Authors: Koubbi, P., Ozouf-Costaz, C., Goarant, A., Moteki, M., Hulley, P.-A., Causse, R., Dettai, A., Duhamel, G., Pruvost, P., Tavernier, E., Post, A.L., Beaman, R.J., Rintoul, S.R., Hirawake, T., Hirano, D., Ishimaru, T., Riddle, M., Hosie, G.
Publication: Polar Science 4, 115-133. doi: 10.1016/j.polar.2010.04.012
Ecoregions are defined in terms of community structure as a function of abiotic or even anthropogenic forcing. They are mesoscale structures defined as the potential habitat of a species or the predicted communities geographic extent. We assume that they can be more easily defined for long-lived species, such as benthos or neritic fish, in the marine environment.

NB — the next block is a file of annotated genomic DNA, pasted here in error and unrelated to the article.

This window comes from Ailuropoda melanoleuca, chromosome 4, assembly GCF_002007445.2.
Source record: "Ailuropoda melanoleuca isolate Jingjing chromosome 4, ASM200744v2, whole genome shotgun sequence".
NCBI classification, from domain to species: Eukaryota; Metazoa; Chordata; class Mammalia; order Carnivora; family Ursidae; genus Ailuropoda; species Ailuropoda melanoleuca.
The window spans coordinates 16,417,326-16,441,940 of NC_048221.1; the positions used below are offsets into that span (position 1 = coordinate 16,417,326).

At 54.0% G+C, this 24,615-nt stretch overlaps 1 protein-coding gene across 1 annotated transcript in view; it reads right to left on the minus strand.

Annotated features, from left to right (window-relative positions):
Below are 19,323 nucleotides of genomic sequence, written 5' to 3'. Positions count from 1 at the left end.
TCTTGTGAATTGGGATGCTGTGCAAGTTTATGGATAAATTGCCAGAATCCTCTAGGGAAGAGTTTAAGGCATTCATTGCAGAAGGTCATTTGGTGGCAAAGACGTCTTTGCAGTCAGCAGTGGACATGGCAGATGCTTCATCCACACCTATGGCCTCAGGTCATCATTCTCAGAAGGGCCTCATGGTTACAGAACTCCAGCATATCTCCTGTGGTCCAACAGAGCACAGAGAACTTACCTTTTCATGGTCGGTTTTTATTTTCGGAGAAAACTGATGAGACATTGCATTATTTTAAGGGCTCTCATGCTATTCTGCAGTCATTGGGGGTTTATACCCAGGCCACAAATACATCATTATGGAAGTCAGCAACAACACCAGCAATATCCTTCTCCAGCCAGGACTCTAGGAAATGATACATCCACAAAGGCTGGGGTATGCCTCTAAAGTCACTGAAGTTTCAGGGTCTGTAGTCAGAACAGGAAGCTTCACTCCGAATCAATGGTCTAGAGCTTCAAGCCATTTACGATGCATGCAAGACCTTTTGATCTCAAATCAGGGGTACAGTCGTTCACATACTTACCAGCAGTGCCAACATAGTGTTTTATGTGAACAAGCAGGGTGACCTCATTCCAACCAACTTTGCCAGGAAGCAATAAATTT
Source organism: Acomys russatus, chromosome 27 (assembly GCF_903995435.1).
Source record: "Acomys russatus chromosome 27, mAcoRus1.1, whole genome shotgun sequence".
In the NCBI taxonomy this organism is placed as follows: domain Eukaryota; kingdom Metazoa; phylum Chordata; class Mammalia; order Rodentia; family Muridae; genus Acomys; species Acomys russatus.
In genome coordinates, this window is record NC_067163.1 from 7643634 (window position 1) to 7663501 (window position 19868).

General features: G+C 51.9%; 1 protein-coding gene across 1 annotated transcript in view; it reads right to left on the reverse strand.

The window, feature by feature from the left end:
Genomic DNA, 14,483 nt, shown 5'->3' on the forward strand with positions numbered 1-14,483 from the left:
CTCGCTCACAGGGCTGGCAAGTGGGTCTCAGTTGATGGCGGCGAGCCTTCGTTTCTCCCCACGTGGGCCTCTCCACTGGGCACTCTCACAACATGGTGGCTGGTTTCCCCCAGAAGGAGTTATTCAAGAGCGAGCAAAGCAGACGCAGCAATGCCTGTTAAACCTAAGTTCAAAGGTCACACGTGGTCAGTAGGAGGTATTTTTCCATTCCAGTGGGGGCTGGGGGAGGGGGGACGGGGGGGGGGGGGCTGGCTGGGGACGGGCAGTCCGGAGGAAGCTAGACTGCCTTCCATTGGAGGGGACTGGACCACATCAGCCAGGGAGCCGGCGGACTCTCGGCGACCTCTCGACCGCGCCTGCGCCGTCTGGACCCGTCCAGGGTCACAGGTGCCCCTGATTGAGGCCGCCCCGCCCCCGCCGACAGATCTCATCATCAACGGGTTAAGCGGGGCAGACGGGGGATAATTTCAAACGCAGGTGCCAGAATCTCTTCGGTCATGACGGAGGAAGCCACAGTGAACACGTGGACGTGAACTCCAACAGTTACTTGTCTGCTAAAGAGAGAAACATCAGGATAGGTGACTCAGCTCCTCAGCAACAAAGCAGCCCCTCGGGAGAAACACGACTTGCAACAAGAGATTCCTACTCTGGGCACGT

Uncertainties exist for the pelagic realm because of its higher variability, plus little is known about the meso- and bathy-pelagic zones. A changing environment and modification of habitats will probably drive new communities from plankton to fish or top predators.
We need baseline studies, such as those of the Census of Antarctic Marine Life, and databases like SCAR-MarBIN as tools for integrating all of these observations. Our objective is to understand the biodiversity patterns in the Southern Ocean and how these might change through time.